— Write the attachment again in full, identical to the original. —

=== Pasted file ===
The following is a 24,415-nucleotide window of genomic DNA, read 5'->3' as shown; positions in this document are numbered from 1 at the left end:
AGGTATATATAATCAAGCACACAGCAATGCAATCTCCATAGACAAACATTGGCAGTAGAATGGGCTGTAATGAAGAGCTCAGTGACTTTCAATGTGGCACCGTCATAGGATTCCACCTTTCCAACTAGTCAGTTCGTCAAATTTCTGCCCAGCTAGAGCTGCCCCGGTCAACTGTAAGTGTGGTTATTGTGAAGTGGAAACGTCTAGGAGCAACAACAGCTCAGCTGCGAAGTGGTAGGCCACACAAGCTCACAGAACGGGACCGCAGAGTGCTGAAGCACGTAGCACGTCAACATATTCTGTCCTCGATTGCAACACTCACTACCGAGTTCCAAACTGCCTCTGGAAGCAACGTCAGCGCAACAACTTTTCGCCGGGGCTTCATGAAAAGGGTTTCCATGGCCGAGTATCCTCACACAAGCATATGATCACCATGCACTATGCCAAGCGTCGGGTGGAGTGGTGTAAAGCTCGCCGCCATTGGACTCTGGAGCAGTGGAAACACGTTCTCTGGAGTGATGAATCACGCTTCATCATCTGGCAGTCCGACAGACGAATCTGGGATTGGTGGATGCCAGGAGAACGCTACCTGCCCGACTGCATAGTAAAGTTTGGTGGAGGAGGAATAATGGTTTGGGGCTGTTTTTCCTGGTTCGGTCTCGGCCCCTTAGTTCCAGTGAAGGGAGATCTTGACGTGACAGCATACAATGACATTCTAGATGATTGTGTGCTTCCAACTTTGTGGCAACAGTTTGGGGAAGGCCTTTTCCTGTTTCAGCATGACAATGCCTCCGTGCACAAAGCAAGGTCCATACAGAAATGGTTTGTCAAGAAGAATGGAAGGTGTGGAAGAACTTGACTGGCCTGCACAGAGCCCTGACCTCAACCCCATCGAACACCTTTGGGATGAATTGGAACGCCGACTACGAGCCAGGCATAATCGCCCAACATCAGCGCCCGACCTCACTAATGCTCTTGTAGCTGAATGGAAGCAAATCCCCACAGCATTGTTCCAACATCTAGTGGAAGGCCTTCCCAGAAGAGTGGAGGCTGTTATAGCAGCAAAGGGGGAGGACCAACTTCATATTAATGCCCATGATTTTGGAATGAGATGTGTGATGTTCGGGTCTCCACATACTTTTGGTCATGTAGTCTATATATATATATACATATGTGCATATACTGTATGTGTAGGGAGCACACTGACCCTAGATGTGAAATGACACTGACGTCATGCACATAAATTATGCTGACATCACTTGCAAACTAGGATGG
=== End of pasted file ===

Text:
The following is a 24,415-nucleotide window of genomic DNA, read 5'->3' as shown; positions in this document are numbered from 1 at the left end:
AGGTATATATAATCAAGCACACAGCAATGCAATCTCCATAGACAAACATTGGCAGTAGAATGGGCTGTAATGAAGAGCTCAGTGACTTTCAATGTGGCACCGTCATAGGATTCCACCTTTCCAACTAGTCAGTTCGTCAAATTTCTGCCCAGCTAGAGCTGCCCCGGTCAACTGTAAGTGTGGTTATTGTGAAGTGGAAACGTCTAGGAGCAACAACAGCTCAGCTGCGAAGTGGTAGGCCACACAAGCTCACAGAACGGGACCGCAGAGTGCTGAAGCACGTAGCACGTCAACATATTCTGTCCTCGATTGCAACACTCACTACCGAGTTCCAAACTGCCTCTGGAAGCAACGTCAGCGCAACAACTTTTCGCCGGGGCTTCATGAAAAGGGTTTCCATGGCCGAGTATCCTCACACAAGCATATGATCACCATGCACTATGCCAAGCGTCGGGTGGAGTGGTGTAAAGCTCGCCGCCATTGGACTCTGGAGCAGTGGAAACACGTTCTCTGGAGTGATGAATCACGCTTCATCATCTGGCAGTCCGACAGACGAATCTGGGATTGGTGGATGCCAGGAGAACGCTACCTGCCCGACTGCATAGTAAAGTTTGGTGGAGGAGGAATAATGGTTTGGGGCTGTTTTTCCTGGTTCGGTCTCGGCCCCTTAGTTCCAGTGAAGGGAGATCTTGACGTGACAGCATACAATGACATTCTAGATGATTGTGTGCTTCCAACTTTGTGGCAACAGTTTGGGGAAGGCCTTTTCCTGTTTCAGCATGACAATGCCTCCGTGCACAAAGCAAGGTCCATACAGAAATGGTTTGTCAAGAAGAATGGAAGGTGTGGAAGAACTTGACTGGCCTGCACAGAGCCCTGACCTCAACCCCATCGAACACCTTTGGGATGAATTGGAACGCCGACTACGAGCCAGGCATAATCGCCCAACATCAGCGCCCGACCTCACTAATGCTCTTGTAGCTGAATGGAAGCAAATCCCCACAGCATTGTTCCAACATCTAGTGGAAGGCCTTCCCAGAAGAGTGGAGGCTGTTATAGCAGCAAAGGGGGAGGACCAACTTCATATTAATGCCCATGATTTTGGAATGAGATGTGTGATGTTCGGGTCTCCACATACTTTTGGTCATGTAGTCTATATATATATATACATATGTGCATATACTGTATGTGTAGGGAGCACACTGACCCTAGATGTGAAATGACACTGACGTCATGCACATAAATTATGCTGACATCACTTGCAAACTAGGATGG